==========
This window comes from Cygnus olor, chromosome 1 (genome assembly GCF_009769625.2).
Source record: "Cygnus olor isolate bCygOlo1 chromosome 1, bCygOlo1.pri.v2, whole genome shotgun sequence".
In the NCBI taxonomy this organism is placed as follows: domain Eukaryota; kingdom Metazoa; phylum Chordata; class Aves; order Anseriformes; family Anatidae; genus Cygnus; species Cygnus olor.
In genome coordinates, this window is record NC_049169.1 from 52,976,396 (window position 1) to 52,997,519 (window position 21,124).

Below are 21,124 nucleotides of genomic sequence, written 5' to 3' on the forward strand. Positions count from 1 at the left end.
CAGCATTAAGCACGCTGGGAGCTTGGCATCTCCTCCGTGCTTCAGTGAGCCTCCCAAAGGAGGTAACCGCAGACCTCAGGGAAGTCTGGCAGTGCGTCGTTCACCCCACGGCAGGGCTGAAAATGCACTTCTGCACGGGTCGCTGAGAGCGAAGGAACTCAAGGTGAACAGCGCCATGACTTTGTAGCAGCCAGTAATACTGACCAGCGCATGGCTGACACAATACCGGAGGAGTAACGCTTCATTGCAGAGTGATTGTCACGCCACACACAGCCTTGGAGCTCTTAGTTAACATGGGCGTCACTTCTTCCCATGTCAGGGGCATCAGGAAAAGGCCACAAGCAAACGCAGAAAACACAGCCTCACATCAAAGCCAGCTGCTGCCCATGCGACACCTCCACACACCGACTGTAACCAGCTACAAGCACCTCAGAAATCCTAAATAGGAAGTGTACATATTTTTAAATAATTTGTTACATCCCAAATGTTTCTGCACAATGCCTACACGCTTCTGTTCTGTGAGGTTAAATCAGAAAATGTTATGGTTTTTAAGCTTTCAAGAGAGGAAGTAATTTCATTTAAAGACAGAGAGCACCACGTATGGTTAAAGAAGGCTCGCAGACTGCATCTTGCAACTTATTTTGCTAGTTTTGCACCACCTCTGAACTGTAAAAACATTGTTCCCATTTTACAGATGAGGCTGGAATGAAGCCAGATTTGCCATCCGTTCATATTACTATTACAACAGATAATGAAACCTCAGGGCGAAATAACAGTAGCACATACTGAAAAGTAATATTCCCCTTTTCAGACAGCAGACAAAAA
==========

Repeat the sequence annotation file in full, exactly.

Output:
This window comes from Cygnus olor, chromosome 1 (genome assembly GCF_009769625.2).
Source record: "Cygnus olor isolate bCygOlo1 chromosome 1, bCygOlo1.pri.v2, whole genome shotgun sequence".
In the NCBI taxonomy this organism is placed as follows: domain Eukaryota; kingdom Metazoa; phylum Chordata; class Aves; order Anseriformes; family Anatidae; genus Cygnus; species Cygnus olor.
In genome coordinates, this window is record NC_049169.1 from 52,976,396 (window position 1) to 52,997,519 (window position 21,124).

Below are 21,124 nucleotides of genomic sequence, written 5' to 3' on the forward strand. Positions count from 1 at the left end.
CAGCATTAAGCACGCTGGGAGCTTGGCATCTCCTCCGTGCTTCAGTGAGCCTCCCAAAGGAGGTAACCGCAGACCTCAGGGAAGTCTGGCAGTGCGTCGTTCACCCCACGGCAGGGCTGAAAATGCACTTCTGCACGGGTCGCTGAGAGCGAAGGAACTCAAGGTGAACAGCGCCATGACTTTGTAGCAGCCAGTAATACTGACCAGCGCATGGCTGACACAATACCGGAGGAGTAACGCTTCATTGCAGAGTGATTGTCACGCCACACACAGCCTTGGAGCTCTTAGTTAACATGGGCGTCACTTCTTCCCATGTCAGGGGCATCAGGAAAAGGCCACAAGCAAACGCAGAAAACACAGCCTCACATCAAAGCCAGCTGCTGCCCATGCGACACCTCCACACACCGACTGTAACCAGCTACAAGCACCTCAGAAATCCTAAATAGGAAGTGTACATATTTTTAAATAATTTGTTACATCCCAAATGTTTCTGCACAATGCCTACACGCTTCTGTTCTGTGAGGTTAAATCAGAAAATGTTATGGTTTTTAAGCTTTCAAGAGAGGAAGTAATTTCATTTAAAGACAGAGAGCACCACGTATGGTTAAAGAAGGCTCGCAGACTGCATCTTGCAACTTATTTTGCTAGTTTTGCACCACCTCTGAACTGTAAAAACATTGTTCCCATTTTACAGATGAGGCTGGAATGAAGCCAGATTTGCCATCCGTTCATATTACTATTACAACAGATAATGAAACCTCAGGGCGAAATAACAGTAGCACATACTGAAAAGTAATATTCCCCTTTTCAGACAGCAGACAAAAA